[Marxism] Why Eurostat drives me mad

Jurriaan Bendien andromeda246 at hetnet.nl
Fri Mar 18 13:51:10 MST 2005


People have suggested to me at times, why not write more about Europe 
instead of the USA, because after all you live in Amsterdam. And it's true, 
I have devoted some time to trying to diagnose European trends better etc. 
But getting good relevant information about Europe can be a hell of a 
problem.

Take Eurostat for example. They have a website which is beautifully useless. 
There are dozens of sophisticated options in the screens, but when you 
actually try to retrieve a simple data set (in my case, an annual series 
from 1994 of the harmonised consumer price index prepared for the Eurozone 
and EU-25) the thing conks out.

The people who designed the Eurostat site must have been stoned. They have 
no idea about how to present information to people who have the use that 
information - by contrast, the US Department of Labor for example shows a 
constant upward learning curve, and has improved its data supply 
arrangements to make it easier for people to use.

This, you see, is the kind of thing that irritates many European citizens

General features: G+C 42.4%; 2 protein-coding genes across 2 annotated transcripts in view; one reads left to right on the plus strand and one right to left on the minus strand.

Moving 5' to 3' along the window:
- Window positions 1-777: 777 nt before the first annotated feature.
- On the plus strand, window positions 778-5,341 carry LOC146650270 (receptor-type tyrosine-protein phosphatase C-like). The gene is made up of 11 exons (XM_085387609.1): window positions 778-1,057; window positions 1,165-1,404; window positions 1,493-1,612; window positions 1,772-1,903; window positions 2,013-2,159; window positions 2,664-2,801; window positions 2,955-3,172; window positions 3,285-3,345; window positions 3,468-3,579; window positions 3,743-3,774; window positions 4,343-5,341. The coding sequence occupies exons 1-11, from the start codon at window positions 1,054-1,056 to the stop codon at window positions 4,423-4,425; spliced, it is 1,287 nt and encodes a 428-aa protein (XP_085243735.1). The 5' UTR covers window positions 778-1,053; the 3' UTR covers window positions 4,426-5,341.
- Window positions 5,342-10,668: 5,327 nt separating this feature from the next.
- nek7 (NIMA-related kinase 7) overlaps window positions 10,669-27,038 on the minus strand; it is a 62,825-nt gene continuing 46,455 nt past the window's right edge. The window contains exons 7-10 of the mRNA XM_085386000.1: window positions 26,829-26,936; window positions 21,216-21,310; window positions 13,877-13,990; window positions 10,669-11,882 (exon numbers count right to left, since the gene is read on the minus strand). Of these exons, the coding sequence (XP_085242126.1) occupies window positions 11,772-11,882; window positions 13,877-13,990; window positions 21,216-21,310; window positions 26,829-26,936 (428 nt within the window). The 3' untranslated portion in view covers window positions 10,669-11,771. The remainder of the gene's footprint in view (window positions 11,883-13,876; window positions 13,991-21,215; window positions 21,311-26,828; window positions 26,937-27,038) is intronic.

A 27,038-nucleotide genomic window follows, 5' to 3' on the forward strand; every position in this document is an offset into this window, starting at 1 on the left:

like me - for all the chatter about "European unification" and "transparent 
operations", the Euro-bureaucracy often doesn't know what its priorities 
should be in those areas that really matter to people. They talk about 
informing the public, but when you actually want precise data which you know 
has already been produced by publicly-funded institutions, you either cannot 
get it, or (in the case of the OECD) you have to fork out considerable cash 
to get it.

It is not that the data is not there - many technical specialists have 
already done a lot of hard work to produce it - but that it is simply not 
easily accessible to citizens, despite all the technical possibilities that 
exist for easy access. If it wasn't for the childish stupidities of EU 
communications policy, you'd almost think it was a conspiracy to dumb people 
down.

Feeling chagrined, I mused tonight that the European "knowledge economy" 
seems to mean basically that a bunch of petty-bourgeois anal retentives 
monopolise access to information collected at taxpayers' expense, and in 
some cases try to sell it back to you. Imagine what would happen if the 
information was freely and directly  accessible - most of the "bubble" of 
middle-men, intermediaries and "information managers" beyond actually 
operative librarians, statisticians, webmasters, posties and archivists etc. 
would be out of a job.

Maybe it takes a REVOLUTION to get better information about the EU and 
improve its communications policy.

Jurriaan







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